Whether having fun, staying in shape or pushing your physical capacity to the extreme, the summer is a great time to enjoy your physical health and move more. Swimming and training for or participating in a marathon or triathalon can be rewarding activities -- and can stay fun with the proper preparation and form. Orthopaedic surgeons offer athletes of all levels safety tips for popular warm weather fun.
Swimming is a great form of exercise and an even better way to cool off on those hot, summer days. It builds endurance and muscle strength, too.
Advertisement The most common swimming injury is shoulder pain due to repetitive motion. The best way to prevent this is with a general exercise program to strengthen the muscles around the shoulder and upper back.
If diving off a cliff or other high point, make sure the bottom of the body of water is double the distance from which you're diving. For example, if you plan to dive from eight feet above the water, make sure the bottom of the body of water, or any rocks, boulders or other impediments are at least 16 feet under water.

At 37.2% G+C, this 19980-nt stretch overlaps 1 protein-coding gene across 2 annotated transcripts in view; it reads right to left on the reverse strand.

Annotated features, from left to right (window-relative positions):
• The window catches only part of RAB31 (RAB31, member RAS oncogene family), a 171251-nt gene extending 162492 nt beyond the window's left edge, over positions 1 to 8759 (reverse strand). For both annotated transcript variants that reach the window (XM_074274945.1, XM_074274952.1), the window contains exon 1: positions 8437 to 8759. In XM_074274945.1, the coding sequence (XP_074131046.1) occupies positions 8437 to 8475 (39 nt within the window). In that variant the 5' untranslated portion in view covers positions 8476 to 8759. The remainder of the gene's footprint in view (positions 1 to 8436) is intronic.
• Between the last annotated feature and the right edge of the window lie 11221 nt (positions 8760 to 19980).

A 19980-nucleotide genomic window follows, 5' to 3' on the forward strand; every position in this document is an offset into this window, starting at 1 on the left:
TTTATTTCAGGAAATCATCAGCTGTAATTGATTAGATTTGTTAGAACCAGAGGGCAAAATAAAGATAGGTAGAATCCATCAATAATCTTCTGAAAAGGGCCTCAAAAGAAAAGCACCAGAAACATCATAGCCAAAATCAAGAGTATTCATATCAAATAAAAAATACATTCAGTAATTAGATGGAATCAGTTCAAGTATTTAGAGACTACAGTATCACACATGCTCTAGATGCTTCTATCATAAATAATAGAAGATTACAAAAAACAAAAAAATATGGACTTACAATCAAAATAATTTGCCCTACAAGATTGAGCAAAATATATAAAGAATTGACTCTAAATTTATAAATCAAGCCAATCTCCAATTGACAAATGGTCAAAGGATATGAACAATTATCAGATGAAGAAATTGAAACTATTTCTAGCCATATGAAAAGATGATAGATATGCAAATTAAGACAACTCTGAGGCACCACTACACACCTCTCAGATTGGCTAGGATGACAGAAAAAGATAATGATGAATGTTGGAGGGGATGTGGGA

Only one person at a time should stand on a diving board. Dive only off the end of the board and do not run on the board. Do not try to dive far out or bounce more than once. Swim away from the board immediately afterward to make room for the next diver.
Refrain from body surfing near the shore since this activity results in many cervical spine injuries, some with quadriplegia, as well as shoulder dislocations and humeral fractures.
Extreme Sport Training
A recent study surveyed participants in a major city's marathon asking them if they sustained injuries during their training process. Fifty-eight percent reported they had been injured during this process, most of them reporting injuries to the knee, hip, ankle, shins or foot.
Plan a progressive training program to prevent injuries. A five-minute warm-up (which should raise your temperature by one degree) followed by stretching exercises, is essential before starting a distance session. Following the workout, stretching again is important.
Run, bike or swim in the shade, if possible, to avoid direct sun and make a conscious commitment to staying hydrated.
Do not run or bike at night, and at dusk or dawn wear reflective material. Don't wear a headset while training as you'll be less likely to notice safety threats.
Avoid running on hills, which increases stress on the ankle and foot. When running on curved surfaces, change directions in forward movement, so that you have even pressure on both feet during the run.
Always wear a helmet when biking and consider wearing knee, wrist and elbow pads to protect bones and joints when falling.
Cross training can provide a "total body tune-up," something you won't get if you concentrate on just one type of activity.
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